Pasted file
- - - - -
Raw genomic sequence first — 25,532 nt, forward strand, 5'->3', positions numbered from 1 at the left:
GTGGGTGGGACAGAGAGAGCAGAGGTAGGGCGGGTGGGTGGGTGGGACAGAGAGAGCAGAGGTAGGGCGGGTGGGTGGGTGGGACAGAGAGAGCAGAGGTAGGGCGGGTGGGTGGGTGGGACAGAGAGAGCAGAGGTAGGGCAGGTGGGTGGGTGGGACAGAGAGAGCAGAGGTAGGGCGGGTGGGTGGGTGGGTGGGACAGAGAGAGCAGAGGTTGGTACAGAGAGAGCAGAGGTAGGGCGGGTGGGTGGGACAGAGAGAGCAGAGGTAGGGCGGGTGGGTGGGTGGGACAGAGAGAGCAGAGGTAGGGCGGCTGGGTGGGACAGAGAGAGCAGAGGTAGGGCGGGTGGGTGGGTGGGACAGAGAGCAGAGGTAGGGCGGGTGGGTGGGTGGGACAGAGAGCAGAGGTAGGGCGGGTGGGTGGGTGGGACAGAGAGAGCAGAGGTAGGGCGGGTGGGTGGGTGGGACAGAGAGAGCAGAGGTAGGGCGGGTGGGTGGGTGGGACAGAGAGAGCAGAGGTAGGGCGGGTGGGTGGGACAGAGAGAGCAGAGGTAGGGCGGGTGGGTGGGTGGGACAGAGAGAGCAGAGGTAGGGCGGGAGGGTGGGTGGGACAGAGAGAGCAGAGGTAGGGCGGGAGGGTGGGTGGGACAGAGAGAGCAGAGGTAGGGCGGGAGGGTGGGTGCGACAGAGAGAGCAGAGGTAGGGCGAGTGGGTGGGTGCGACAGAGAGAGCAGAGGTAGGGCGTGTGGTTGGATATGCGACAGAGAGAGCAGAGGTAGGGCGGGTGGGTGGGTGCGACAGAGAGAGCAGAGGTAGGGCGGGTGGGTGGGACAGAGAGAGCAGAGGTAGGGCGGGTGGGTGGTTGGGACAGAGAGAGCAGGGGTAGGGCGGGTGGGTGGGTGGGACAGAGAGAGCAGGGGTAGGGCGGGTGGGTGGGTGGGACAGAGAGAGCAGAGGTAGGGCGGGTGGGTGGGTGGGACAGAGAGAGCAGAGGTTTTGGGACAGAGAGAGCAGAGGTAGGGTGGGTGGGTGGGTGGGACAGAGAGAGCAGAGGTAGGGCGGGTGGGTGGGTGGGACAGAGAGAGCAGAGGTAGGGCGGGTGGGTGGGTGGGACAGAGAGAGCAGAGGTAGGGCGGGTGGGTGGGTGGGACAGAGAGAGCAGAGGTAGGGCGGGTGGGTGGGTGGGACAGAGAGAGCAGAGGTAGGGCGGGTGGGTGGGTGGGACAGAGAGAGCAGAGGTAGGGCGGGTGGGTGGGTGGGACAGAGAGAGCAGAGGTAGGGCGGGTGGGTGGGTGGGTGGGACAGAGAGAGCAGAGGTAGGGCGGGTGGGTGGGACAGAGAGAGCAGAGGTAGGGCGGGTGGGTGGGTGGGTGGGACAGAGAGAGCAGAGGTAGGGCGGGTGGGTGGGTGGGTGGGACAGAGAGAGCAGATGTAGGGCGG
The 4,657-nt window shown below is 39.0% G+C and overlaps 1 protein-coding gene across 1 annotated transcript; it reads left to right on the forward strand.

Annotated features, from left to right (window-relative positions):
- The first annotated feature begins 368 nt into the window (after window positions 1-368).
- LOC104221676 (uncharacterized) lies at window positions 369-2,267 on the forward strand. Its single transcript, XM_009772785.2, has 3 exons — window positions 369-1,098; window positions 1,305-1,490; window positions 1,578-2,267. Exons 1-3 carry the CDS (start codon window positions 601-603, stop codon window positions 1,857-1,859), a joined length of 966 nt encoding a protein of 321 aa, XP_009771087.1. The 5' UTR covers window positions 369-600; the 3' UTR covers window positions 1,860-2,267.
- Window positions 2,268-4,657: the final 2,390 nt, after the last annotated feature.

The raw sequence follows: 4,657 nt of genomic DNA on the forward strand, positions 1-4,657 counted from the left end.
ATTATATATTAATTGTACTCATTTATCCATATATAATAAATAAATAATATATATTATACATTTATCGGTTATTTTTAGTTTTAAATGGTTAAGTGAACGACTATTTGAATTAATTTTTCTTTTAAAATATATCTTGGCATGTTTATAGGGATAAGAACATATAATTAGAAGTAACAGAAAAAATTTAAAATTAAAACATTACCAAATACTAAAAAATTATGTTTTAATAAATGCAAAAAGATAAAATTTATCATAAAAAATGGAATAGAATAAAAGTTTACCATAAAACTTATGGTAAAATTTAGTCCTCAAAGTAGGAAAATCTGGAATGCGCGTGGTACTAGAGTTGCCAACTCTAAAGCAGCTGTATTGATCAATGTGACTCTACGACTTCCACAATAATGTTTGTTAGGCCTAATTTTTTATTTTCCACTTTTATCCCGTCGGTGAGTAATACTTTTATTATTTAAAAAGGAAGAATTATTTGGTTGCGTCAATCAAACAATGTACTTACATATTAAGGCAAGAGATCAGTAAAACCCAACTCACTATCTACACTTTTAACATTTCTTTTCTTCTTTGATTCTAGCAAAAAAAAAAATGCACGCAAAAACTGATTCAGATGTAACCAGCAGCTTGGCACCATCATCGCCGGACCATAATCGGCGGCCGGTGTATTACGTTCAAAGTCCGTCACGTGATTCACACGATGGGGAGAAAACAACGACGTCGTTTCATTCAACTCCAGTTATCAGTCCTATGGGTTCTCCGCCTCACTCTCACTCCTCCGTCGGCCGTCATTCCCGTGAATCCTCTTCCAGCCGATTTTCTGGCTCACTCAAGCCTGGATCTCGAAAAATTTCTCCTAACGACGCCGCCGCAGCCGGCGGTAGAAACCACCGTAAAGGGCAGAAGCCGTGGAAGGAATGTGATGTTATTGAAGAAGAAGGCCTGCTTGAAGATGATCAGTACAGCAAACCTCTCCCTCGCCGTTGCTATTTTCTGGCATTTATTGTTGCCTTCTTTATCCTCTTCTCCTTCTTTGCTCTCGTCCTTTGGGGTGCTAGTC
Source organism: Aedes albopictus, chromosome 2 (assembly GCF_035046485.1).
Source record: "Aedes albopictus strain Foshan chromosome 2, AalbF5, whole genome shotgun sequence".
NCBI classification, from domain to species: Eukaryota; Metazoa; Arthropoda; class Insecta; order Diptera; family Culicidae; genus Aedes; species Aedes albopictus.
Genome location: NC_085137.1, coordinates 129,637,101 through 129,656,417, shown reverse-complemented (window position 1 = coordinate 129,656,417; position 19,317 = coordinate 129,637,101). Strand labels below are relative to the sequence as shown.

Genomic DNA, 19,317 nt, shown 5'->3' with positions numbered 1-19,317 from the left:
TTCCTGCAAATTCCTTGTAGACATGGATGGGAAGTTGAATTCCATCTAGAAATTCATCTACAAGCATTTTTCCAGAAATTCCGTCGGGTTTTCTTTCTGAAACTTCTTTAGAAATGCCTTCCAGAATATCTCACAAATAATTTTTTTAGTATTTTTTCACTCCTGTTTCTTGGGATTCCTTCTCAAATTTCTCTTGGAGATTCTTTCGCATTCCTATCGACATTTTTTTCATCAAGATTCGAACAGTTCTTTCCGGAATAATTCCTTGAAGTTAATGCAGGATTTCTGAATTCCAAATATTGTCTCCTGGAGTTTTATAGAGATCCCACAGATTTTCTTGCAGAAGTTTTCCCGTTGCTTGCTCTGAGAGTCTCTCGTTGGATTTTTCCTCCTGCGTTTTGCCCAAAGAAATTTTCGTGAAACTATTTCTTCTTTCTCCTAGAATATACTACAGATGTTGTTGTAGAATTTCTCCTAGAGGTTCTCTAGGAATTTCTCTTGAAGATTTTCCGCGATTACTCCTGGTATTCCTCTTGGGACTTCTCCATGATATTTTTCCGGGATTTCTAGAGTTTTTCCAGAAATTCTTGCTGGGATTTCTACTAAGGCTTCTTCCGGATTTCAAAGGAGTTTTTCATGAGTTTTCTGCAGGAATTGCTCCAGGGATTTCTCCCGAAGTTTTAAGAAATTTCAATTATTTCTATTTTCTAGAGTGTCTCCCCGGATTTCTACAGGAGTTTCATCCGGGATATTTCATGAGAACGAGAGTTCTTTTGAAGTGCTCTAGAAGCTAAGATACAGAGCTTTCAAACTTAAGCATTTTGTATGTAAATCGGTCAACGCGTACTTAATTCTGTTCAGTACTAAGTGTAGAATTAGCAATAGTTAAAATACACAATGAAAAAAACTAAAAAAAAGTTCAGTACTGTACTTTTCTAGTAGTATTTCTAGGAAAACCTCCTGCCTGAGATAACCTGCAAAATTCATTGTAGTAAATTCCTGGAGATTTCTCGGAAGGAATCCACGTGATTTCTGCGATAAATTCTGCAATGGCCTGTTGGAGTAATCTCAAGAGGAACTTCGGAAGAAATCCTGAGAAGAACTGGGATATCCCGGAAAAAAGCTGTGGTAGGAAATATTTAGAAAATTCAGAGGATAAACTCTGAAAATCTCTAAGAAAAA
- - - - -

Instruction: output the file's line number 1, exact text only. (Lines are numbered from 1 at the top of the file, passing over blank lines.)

Raw genomic sequence first — 25,532 nt, forward strand, 5'->3', positions numbered from 1 at the left: